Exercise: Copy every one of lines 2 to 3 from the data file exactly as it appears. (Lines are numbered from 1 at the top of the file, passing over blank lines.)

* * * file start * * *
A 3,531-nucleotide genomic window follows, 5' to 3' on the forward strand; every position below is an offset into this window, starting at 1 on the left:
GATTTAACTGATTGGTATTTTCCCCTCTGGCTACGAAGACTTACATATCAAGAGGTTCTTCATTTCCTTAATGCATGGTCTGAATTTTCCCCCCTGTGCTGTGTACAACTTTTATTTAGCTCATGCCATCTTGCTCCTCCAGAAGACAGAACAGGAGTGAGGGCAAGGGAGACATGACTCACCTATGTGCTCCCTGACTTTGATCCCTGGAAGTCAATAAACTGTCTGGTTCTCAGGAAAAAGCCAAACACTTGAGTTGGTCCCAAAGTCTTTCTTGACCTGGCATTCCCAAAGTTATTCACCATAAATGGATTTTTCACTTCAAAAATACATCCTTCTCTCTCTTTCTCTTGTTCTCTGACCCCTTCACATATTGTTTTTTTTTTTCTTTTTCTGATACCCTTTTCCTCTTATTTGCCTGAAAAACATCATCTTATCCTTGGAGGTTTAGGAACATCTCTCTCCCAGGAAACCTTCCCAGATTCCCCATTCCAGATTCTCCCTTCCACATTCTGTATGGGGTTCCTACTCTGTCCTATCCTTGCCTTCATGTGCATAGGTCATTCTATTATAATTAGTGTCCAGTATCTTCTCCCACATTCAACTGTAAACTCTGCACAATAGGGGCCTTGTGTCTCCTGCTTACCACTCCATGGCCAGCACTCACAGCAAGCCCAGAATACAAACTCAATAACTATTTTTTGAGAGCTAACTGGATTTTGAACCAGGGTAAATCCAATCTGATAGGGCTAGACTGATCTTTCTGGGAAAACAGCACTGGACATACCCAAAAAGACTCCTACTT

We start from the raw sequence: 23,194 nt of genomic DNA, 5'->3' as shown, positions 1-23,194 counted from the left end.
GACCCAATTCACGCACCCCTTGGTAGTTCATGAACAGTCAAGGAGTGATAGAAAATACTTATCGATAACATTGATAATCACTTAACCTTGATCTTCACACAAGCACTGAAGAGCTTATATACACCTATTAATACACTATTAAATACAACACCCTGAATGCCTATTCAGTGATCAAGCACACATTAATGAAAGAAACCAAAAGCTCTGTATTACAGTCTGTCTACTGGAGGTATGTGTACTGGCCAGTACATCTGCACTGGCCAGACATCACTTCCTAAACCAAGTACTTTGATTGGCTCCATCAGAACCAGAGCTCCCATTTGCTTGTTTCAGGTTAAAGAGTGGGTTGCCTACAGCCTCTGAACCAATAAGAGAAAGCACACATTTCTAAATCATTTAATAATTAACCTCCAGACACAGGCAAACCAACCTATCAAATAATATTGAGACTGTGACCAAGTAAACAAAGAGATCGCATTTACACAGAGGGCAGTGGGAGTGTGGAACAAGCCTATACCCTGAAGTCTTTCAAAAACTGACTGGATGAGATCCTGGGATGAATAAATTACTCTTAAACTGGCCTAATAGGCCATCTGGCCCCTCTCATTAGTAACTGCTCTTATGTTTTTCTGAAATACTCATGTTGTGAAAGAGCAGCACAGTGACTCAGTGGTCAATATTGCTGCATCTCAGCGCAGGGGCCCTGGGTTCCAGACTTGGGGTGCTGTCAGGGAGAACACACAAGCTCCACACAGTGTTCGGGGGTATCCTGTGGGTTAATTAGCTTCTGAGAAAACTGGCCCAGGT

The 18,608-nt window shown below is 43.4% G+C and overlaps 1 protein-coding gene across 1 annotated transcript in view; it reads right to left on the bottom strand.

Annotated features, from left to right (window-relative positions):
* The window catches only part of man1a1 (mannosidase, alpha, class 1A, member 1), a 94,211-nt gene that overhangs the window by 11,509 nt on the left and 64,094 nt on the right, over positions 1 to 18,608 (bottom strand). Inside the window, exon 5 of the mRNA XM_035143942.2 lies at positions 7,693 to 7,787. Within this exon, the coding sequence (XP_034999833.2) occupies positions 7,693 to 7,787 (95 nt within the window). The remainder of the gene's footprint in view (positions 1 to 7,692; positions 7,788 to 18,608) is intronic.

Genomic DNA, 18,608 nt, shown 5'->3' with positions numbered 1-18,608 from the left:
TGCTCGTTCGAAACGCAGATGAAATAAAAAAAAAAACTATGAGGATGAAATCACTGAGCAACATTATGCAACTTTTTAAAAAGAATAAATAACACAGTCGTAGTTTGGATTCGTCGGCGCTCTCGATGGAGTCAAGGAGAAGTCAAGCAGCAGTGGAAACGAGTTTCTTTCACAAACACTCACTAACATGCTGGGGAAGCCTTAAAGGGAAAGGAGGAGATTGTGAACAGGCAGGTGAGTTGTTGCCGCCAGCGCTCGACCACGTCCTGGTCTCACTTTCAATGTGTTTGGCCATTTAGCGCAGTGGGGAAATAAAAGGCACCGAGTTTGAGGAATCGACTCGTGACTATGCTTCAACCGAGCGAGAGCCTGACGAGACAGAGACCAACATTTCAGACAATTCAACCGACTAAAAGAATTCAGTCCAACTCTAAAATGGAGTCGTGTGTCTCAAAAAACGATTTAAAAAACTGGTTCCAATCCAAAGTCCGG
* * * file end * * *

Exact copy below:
GATTTAACTGATTGGTATTTTCCCCTCTGGCTACGAAGACTTACATATCAAGAGGTTCTTCATTTCCTTAATGCATGGTCTGAATTTTCCCCCCTGTGCTGTGTACAACTTTTATTTAGCTCATGCCATCTTGCTCCTCCAGAAGACAGAACAGGAGTGAGGGCAAGGGAGACATGACTCACCTATGTGCTCCCTGACTTTGATCCCTGGAAGTCAATAAACTGTCTGGTTCTCAGGAAAAAGCCAAACACTTGAGTTGGTCCCAAAGTCTTTCTTGACCTGGCATTCCCAAAGTTATTCACCATAAATGGATTTTTCACTTCAAAAATACATCCTTCTCTCTCTTTCTCTTGTTCTCTGACCCCTTCACATATTGTTTTTTTTTTTCTTTTTCTGATACCCTTTTCCTCTTATTTGCCTGAAAAACATCATCTTATCCTTGGAGGTTTAGGAACATCTCTCTCCCAGGAAACCTTCCCAGATTCCCCATTCCAGATTCTCCCTTCCACATTCTGTATGGGGTTCCTACTCTGTCCTATCCTTGCCTTCATGTGCATAGGTCATTCTATTATAATTAGTGTCCAGTATCTTCTCCCACATTCAACTGTAAACTCTGCACAATAGGGGCCTTGTGTCTCCTGCTTACCACTCCATGGCCAGCACTCACAGCAAGCCCAGAATACAAACTCAATAACTATTTTTTGAGAGCTAACTGGATTTTGAACCAGGGTAAATCCAATCTGATAGGGCTAGACTGATCTTTCTGGGAAAACAGCACTGGACATACCCAAAAAGACTCCTACTT

We start from the raw sequence: 23,194 nt of genomic DNA, 5'->3' as shown, positions 1-23,194 counted from the left end.